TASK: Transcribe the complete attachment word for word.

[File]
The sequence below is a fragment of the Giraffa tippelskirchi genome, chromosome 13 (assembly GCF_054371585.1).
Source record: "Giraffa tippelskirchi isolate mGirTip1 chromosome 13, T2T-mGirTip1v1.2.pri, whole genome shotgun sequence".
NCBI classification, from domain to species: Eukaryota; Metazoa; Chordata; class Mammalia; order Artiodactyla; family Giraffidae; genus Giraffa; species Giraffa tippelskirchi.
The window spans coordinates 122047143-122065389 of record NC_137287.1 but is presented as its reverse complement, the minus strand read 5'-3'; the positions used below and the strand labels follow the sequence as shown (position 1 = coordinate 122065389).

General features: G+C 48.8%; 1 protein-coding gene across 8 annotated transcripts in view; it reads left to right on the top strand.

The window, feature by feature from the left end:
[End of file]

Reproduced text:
The sequence below is a fragment of the Giraffa tippelskirchi genome, chromosome 13 (assembly GCF_054371585.1).
Source record: "Giraffa tippelskirchi isolate mGirTip1 chromosome 13, T2T-mGirTip1v1.2.pri, whole genome shotgun sequence".
NCBI classification, from domain to species: Eukaryota; Metazoa; Chordata; class Mammalia; order Artiodactyla; family Giraffidae; genus Giraffa; species Giraffa tippelskirchi.
The window spans coordinates 122047143-122065389 of record NC_137287.1 but is presented as its reverse complement, the minus strand read 5'-3'; the positions used below and the strand labels follow the sequence as shown (position 1 = coordinate 122065389).

General features: G+C 48.8%; 1 protein-coding gene across 8 annotated transcripts in view; it reads left to right on the top strand.

The window, feature by feature from the left end: